Although the 135mm prime lens will allow you the slower ISO setting, you may need to stop down a bit to increase depth of field anyway (depending what you are shooting), in which case you might as well get the 70-200 f/2.8 for the much greater flexibility it offers. The latest round of DSLRs offer very good performance even at ISO1600....

Finally - you can get good reviews of many lenses athttp://www.photozone.de.

Interestingly, it says of the Canon 70-200 f/2.8 that.

'... is an impressive piece of lens with superb build quality combined with an excellent optical performance which is, in fact...comparable to the best fix-focals in it's range'.

- so if that is the sort of thing you have in mind the difference in optical quality bewteen zooms and primes is not going to be significant..

Best wishes.

Mike..

Comment #5

Mario C wrote:.

I'm decidingbetween lenses for kids ice hockey photos and the lighting at therink is pretty challenging. That said, I may be better off getting acouple of faster primes like the 135 F2 & an 85 F1.2 than buying a70-200 F2.8 zoom. The rink is roughly 85 by 200 feet, so hopefullythese two lenses will do the trick... I certainly can't afford a 200F2..

... for this purpose, the importance of a wide maximum aperture (to get a fast shutter speed and freeze the action) easily trumps depth-of-field issues. Get the widest maximum aperture you can, i.e. the two primes you suggested..

Best wishesMike..

Comment #6

Thanks again Mike, much appreciated!.

I know I can certainly crop using software later, but I'm now wondering how many feet away I can expect to be with a 135 and have a kid about 4 feet tall fill the entire image top to bottom? Same for the 85. Any place on the web that has any "calculator" that would give me some additional perspective on this sort of thing?..

Comment #7

Personally, I don't know what camera you have. I have a Nikon D300 and can use ISP 1600 with very acceptable results. I'd opt for the 70-200 f2.8 for it's zoom and extra reach, making up the stop with ISO push. I've never shot hockey so maybe I"m just spouting hot air, but I'd think the 135's reach wouldn't be enought and what you'd lose in cropping would end up worse than the 1 stop increase in ISO..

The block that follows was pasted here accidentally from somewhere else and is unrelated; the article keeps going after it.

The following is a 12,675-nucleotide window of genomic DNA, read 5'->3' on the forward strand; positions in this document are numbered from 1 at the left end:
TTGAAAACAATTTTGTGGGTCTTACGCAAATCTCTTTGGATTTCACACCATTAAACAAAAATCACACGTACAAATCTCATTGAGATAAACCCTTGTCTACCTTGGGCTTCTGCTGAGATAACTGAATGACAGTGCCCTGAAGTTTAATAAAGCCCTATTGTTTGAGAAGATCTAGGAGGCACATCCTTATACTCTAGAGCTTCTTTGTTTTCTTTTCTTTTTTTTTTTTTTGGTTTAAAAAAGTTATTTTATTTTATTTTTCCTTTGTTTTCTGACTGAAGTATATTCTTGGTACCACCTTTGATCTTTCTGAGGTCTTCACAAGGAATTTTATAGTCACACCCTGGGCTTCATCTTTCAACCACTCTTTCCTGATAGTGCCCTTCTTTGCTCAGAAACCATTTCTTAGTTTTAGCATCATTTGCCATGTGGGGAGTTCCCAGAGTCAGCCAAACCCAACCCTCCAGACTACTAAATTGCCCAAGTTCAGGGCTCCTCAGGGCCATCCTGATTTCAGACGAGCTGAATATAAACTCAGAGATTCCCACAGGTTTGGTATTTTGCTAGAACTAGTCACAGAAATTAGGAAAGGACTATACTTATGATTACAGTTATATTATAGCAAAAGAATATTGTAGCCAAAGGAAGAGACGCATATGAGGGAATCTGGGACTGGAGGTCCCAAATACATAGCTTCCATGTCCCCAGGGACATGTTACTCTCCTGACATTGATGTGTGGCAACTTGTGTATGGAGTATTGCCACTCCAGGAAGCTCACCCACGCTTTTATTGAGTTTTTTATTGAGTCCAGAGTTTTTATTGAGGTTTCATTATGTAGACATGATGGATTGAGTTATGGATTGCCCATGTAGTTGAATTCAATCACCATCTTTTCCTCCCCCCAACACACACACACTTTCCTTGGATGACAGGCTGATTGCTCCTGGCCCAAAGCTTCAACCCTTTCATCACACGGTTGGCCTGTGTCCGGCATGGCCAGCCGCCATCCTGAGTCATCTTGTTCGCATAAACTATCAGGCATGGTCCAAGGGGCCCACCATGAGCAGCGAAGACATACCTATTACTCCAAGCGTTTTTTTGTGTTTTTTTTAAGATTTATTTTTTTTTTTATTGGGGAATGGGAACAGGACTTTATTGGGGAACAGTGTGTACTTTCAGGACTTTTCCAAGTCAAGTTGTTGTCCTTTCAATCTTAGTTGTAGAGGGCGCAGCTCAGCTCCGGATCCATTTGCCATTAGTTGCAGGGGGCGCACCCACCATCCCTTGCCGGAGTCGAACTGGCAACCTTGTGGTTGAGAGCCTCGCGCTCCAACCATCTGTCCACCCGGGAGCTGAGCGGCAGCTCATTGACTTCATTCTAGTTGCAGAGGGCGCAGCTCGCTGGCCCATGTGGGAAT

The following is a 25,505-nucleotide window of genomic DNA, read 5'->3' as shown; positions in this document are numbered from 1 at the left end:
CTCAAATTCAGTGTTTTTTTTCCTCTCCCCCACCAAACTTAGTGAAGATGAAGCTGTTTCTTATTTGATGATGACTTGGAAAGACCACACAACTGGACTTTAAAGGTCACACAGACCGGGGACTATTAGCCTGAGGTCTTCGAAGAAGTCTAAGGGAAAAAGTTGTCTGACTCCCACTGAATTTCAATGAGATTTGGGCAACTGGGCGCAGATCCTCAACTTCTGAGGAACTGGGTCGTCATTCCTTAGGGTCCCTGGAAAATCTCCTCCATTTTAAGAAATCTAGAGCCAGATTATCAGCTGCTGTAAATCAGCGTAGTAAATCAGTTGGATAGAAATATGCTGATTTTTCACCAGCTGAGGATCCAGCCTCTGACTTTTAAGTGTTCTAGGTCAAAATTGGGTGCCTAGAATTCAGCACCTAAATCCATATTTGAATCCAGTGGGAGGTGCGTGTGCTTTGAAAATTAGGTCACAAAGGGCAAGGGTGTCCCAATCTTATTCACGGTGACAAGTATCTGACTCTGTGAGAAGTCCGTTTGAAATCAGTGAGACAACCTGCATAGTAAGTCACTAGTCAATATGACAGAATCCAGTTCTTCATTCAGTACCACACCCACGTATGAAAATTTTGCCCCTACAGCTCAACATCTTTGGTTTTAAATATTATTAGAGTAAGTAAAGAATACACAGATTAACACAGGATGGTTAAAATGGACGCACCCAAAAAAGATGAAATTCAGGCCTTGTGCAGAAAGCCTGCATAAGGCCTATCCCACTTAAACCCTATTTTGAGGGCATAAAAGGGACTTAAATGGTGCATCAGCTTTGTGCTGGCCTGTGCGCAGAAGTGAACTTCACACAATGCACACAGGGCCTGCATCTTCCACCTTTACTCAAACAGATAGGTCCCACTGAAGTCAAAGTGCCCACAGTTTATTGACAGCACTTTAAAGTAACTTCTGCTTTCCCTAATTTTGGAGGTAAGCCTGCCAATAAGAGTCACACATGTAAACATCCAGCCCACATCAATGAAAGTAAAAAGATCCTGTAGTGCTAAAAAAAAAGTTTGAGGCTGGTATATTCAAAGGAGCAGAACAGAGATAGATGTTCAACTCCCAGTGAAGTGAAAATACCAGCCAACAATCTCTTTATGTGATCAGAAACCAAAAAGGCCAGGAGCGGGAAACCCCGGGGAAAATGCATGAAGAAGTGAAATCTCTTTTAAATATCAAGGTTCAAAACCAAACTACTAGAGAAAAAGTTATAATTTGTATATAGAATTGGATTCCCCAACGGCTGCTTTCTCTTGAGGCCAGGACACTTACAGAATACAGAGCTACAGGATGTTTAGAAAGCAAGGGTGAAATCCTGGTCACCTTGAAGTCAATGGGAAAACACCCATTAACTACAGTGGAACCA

I do birds in flight, and rely on this formula for hand holding long lenses for panning. I then let her rip at 3-6 frames a second and end up with a few keepers..

Other's might have better experience in this. I'm just learning myself..

Image control:Zoom outZoom 100%Zoom inExpand AllOpen in new window..

Comment #8

Guidenet, I agree with your assessment on being worse off after the crop, but I probably won't be doing much cropping... I'm just trying to figure out where I'll need to shoot from... parents are generally the only people attending these kids games and you can pretty much shoot from just about anywhere... I can even shoot from the penalty box sometimes, which puts me at roughly center ice so maybe at most 120 feet away from the action. Again, hoping 135 can do the trick at least at that distance..

BTW... Nice photo...

Comment #9

Mario C wrote:.

Thanks again Mike, much appreciated!.

I know I can certainly crop using software later, but I'm nowwondering how many feet away I can expect to be with a 135 and have akid about 4 feet tall fill the entire image top to bottom? Same forthe 85. Any place on the web that has any "calculator" that wouldgive me some additional perspective on this sort of thing?.

No doubt there is a formula somewhere... but it's easier just to do the experiment. On my crop-sensor camera (Pentax K100D) with my tele zoom set at 135mm, my approximately-four-foot-high son fills most of the longer dimension of the frame (with the camera held sideways) at a distance of around 30 feet..

Best wishesMike..

Comment #10

Try this: Distance (in feet) = [field (in feet) * focal_length (in mm) ] / desired_size_on sensor (in mm). For a size of 15mm on the sensor this gives us 36 feet for the 135mm and 23 feet for the 85mm..

Shoot...

Comment #11

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This question was taken from a support group/message board and re-posted here so others can learn from it.